About 3million vulnerable children are hampered in their daily activities by chronic mental and physical problems such as disability and illness (Mooney 2004). The growth in paid employment for women has necessitated a social policy on care of children since women have to provide care to their babies, attend to the elderly and pay for other sites such as after-school clubs with their low wages (Fink 2004). From my experience, my dad did not like my mum going to paid employment since it interfered with his expectations (Campbell 2014). Since primary school, I looked after my sister and brother as well as ensuring dinner was on the table when my dad came from work (Campbell 2014). Although local authorities are expected to assess the need of young people, there is no obligation to provide such care services and the physical, emotional and material support can only be attained by relying on the existing state benefits (Lewis 2004).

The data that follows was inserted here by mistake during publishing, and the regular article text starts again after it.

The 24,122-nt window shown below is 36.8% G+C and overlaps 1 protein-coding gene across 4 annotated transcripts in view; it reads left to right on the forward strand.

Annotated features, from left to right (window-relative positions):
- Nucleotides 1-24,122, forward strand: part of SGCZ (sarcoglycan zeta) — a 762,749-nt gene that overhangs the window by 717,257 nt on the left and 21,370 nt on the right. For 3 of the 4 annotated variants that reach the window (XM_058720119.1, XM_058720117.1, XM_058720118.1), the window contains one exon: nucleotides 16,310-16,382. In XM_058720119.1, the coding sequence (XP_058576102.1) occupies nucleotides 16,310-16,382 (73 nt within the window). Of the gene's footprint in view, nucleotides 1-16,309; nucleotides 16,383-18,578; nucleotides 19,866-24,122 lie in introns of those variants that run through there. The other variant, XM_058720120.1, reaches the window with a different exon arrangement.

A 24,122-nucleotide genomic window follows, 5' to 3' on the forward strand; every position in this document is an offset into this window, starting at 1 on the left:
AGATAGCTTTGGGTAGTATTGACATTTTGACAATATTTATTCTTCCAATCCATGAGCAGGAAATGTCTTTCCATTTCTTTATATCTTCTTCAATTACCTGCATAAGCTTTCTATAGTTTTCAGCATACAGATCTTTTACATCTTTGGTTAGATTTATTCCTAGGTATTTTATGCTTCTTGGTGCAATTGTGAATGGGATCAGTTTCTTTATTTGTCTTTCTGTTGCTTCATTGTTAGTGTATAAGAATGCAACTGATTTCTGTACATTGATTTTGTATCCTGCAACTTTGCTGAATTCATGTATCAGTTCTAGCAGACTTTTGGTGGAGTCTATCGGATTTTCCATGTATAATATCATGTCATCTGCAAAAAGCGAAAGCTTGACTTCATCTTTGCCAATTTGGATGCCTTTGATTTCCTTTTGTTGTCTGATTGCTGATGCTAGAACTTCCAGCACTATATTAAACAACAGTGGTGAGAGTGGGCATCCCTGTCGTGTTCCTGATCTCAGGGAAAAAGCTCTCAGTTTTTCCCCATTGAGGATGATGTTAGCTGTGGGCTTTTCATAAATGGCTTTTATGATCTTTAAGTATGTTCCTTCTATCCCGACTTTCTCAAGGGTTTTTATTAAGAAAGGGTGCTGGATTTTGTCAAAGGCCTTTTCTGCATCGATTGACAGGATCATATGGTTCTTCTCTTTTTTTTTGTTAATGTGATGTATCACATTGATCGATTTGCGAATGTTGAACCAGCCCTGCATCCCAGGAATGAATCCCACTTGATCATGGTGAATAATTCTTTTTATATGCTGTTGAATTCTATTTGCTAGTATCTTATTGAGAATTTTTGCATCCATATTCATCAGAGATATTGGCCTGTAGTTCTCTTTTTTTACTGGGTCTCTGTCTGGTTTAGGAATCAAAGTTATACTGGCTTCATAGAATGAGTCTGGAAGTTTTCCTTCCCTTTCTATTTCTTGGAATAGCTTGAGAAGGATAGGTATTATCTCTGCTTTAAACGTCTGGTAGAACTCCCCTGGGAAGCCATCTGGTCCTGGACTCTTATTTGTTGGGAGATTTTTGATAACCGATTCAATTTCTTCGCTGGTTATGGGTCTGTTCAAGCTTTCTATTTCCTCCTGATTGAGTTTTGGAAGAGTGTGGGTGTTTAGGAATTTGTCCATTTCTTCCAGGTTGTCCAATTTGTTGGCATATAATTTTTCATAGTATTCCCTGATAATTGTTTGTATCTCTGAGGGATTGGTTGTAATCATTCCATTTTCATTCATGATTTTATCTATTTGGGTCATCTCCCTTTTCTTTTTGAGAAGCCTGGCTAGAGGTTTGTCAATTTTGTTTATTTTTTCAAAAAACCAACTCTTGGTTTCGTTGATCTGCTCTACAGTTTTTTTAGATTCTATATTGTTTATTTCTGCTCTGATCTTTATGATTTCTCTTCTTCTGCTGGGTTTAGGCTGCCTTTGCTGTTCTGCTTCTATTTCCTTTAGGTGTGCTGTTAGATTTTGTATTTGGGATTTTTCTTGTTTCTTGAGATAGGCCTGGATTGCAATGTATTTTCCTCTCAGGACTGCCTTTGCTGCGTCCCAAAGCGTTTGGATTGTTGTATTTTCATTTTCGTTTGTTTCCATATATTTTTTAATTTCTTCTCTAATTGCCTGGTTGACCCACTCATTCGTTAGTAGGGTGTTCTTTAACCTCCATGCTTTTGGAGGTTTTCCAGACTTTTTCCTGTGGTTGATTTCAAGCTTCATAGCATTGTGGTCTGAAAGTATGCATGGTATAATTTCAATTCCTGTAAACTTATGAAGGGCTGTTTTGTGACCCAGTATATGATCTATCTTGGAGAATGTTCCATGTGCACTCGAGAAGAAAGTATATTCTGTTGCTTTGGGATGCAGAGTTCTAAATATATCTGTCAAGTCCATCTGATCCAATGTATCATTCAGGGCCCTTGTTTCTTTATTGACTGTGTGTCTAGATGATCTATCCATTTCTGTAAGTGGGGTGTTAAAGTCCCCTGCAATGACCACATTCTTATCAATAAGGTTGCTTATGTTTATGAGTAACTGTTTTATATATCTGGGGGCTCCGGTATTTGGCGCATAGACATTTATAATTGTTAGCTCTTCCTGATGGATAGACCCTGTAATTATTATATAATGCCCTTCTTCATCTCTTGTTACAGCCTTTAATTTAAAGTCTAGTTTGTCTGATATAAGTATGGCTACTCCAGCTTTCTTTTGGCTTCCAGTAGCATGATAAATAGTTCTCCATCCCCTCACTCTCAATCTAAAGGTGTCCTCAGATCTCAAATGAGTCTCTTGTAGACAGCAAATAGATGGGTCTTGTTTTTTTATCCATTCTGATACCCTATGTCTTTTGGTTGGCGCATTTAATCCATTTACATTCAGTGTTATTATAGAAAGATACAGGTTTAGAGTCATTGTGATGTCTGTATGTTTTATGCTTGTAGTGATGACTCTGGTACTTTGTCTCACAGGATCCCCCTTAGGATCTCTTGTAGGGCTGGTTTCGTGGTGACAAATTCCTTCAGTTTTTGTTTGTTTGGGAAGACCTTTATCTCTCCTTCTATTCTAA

Carers National Association (CAN) has lobbied for policy and legislation that includes unpaid care work and opportunities for break. A clear example is the Carers (Recognition and Services Act 1995), that recognises the contribution of informal carers on behalf of the state. My previous experience at work demonstrates these laws are not applicable in practice since the employers insisted they could not grant me grant me time off (Campbell 2014). According to psychoanalytic approaches, care must reflect on the emotional needs of the children and young people since the mental health is important as the physical health and hygiene. The social policy should avoid the maternal deprivation and loss of attachment since mothers provide the psychological and emotional needs of children that cannot be offered by children’s homes thus helping the children and young people develop a personal identity and sustained emotional attachment that cannot be offered in children’ homes (Mooney,